Interview: Farah Yasmeen Shaikh on Performing The Forgotten Empress
The internationally acclaimed Kathak artist discussed her upcoming performance, The Forgotten Empress, which encapsulates the rise and influence wielded by a female empress in Mughal India.
(Farah Yasmeen Shaikh )
Farah Yasmeen Shaikh and her ensemble, Noorani Dance, will present the classical dance form of Kathak, and perform an excerpt of their upcoming production, The Parting, at ASNC's Open House Reception on Sept. 14th. The Parting is a multi sensory performance based on the 1947 Partition of India and Pakistan, premiering in San Francisco in January of 2018.
Farah Yasmeen Shaikh discusses her award winning performance of The Forgotten Empress, which will tour Pakistan this Fall and Asia Society Texas Center in April 2018.
The Forgotten Empress is the story of a real life Mughal Empress, Noor Jahan, from 17th century India. How did you come to tell the story of this woman?
I was initially inspired to know about this incredible woman after reading the captivating novel, The Twentieth Wife by Indu Sundaresan. In fact, I first told the story as an adaptation of Indu's novel of historical fiction for the premiere performance of The Twentieth Wife – in which Indu was heavily involved in the scriptwriting of – in 2015. After traveling to Pakistan many times, I felt an even greater responsibility in telling her story after learning about her present-day insignificance, despite her deep knowledge and unprecedented level of influence over the Mughal Empire.
Empress Noor Jahan is from Persia. How do you reconcile modern geography and culture? How do you engage both Pakistan and India?
Yes, the Empress was from Persia. The beauty of the time was that there was just a beautiful coming together of culture, religion, and language especially under the reign of Emperor Akbar, Jahangir's father. As India and Pakistan used to be one country, they see the history of the Mughal period as shared history. Many of the monuments actually reside in both countries — it’s actually quite sad that the people of each country don’t have the opportunity to easily visit these great monuments.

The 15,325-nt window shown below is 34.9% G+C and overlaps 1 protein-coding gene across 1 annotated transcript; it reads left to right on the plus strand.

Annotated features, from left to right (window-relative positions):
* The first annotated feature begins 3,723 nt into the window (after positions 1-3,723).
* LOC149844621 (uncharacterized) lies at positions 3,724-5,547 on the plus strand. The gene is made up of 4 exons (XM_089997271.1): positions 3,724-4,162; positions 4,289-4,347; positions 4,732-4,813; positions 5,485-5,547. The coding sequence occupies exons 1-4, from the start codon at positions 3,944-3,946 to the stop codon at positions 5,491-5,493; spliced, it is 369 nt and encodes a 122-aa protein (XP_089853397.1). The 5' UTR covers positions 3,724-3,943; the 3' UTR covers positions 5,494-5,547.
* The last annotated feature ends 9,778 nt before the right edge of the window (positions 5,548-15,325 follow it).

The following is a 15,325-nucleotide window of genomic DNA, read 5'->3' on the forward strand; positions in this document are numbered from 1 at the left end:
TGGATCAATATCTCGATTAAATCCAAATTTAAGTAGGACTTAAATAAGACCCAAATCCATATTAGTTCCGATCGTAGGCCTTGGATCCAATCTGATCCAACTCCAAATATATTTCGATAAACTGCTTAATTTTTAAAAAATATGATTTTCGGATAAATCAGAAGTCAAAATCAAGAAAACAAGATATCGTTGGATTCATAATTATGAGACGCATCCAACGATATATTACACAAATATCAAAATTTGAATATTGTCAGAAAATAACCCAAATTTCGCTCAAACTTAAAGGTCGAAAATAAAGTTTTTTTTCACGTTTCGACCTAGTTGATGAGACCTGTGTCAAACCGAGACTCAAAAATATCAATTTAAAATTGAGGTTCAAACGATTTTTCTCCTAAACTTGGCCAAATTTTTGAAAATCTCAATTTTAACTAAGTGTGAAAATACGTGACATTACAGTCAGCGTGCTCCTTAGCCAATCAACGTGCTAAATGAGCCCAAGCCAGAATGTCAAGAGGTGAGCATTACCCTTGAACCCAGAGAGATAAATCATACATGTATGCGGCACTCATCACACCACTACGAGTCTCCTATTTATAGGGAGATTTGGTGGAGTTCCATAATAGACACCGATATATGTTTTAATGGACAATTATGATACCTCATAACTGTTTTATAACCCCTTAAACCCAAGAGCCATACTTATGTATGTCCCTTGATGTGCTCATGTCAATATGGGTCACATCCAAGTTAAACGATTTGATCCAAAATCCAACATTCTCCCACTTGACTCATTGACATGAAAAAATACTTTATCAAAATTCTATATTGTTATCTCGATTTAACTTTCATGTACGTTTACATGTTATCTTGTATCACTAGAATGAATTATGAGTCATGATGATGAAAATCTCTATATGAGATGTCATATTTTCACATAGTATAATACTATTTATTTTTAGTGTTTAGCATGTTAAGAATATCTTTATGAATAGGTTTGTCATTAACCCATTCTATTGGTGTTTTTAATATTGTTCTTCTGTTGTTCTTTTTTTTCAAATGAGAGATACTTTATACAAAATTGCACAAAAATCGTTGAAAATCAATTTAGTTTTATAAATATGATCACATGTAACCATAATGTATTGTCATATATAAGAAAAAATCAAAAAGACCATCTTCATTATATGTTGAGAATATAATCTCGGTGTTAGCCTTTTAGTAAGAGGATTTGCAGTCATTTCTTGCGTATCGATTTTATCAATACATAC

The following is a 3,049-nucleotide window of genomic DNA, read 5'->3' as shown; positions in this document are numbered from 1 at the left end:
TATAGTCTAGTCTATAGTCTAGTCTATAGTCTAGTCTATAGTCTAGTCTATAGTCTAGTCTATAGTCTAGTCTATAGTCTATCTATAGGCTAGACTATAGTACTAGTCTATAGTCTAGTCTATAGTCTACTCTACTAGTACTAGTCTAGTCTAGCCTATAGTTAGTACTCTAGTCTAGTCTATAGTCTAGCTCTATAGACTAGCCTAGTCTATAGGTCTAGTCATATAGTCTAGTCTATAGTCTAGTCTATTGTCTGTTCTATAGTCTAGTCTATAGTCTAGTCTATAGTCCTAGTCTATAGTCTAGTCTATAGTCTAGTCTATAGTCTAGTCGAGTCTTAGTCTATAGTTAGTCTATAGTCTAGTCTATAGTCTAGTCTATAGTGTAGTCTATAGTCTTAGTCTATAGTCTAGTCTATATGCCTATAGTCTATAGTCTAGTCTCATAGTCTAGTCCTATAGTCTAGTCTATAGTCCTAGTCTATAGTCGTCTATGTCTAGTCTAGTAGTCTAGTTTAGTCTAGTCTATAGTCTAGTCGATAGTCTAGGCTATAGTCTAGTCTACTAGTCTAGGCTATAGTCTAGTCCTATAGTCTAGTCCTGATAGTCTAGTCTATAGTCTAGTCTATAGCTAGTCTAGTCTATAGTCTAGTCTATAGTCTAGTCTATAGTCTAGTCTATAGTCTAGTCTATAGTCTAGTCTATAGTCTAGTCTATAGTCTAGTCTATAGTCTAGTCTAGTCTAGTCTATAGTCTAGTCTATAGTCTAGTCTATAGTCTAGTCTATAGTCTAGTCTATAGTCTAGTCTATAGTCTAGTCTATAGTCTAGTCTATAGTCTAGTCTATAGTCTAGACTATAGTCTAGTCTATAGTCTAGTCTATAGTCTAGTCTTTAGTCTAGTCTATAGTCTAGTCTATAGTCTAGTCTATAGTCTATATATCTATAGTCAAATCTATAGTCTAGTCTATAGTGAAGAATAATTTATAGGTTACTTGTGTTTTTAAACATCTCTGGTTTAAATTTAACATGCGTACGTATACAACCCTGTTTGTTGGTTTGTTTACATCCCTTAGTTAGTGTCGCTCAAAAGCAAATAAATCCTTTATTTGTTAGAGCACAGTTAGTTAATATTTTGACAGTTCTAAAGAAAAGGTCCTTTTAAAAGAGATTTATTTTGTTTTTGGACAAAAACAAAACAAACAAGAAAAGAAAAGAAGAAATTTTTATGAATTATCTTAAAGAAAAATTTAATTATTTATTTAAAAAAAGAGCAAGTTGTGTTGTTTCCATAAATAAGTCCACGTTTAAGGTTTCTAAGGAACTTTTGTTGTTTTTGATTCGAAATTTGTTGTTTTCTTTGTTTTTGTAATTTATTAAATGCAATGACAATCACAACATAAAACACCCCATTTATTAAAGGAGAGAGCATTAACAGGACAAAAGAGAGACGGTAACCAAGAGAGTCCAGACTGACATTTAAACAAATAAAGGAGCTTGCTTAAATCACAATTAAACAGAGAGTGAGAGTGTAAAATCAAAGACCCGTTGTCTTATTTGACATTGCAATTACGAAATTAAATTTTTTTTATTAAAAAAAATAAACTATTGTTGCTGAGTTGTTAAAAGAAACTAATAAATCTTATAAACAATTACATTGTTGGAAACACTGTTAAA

How does the relationship between the music and dance influence this performance?
I always joke that in some ways I'm more exhausted by the costume changes than I am by the amount of dancing I do throughout the stage. However, in the tradition of Kathak, it is not the costume that creates the character but the movement and expression. My decision to have multiple costumes was to highlight the lavish lifestyle of those living in royalty during this time period, but I would like to think it is my dancing that is giving the character it's life.
How do you view Asia Society as a venue for presenting this piece?
I've always admired Asia Society for the diversity in programming that it offers in the arts. Having had the opportunity to meet and converse with the staff from different locations, I was thrilled when Stephanie at the Asia Society Texas Center confirmed her interest to have The Forgotten Empress performed at their venue. Knowing of the large population of South Asians in Houston, I'm excited to share the story of just how much power and influence a Mughal Empress had during her time — which quite possibly many of them are unaware of! Especially in our current national and international state affairs, sharing stories of powerful Muslim women is more important than ever, and Asia Society is a perfect partner to make this happen. And as an American Pakistan Muslim woman dancer, I am also aware that my background has an important message as well.
You will be performing at ASNC this September 14th for our annual Open House Reception. What can we look forward to experiencing that night?
Though I hope to share The Forgotten Empress with Northern California sometime in the near future, I will have some of my most advanced members of my performing ensemble, Noorani Dance, as well as myself perform some traditional and innovative pieces of Kathak at the event in September. Additionally, we will perform excerpts of my next work titled "The Parting" which is a performance of dance, music, and theater sharing renditions of stories from the 1947 Partition of Indian and Pakistan. This piece will premiere in San Francisco in January of 2018.
As a teacher of Kathak dance here in the SF Bay Area, how have you witnessed storytelling as bridging cultures within the U.S., India, and Pakistan?
The beauty of storytelling through any medium is that more often than not we can find a way to relate to the characters regardless of our culture. I have found that for the past 21 years that I've been practicing, performing, and teaching Kathak, students and audiences from all over are able to find an access point where they feel entertained, educated, and as I always hope, inspired. It is important for me as the performer and teacher to make the dance accessible by knowing what their vantage point might be and the emotional connections they make. As with anything, it starts with dialogue and understanding.
Interview edited for publication.
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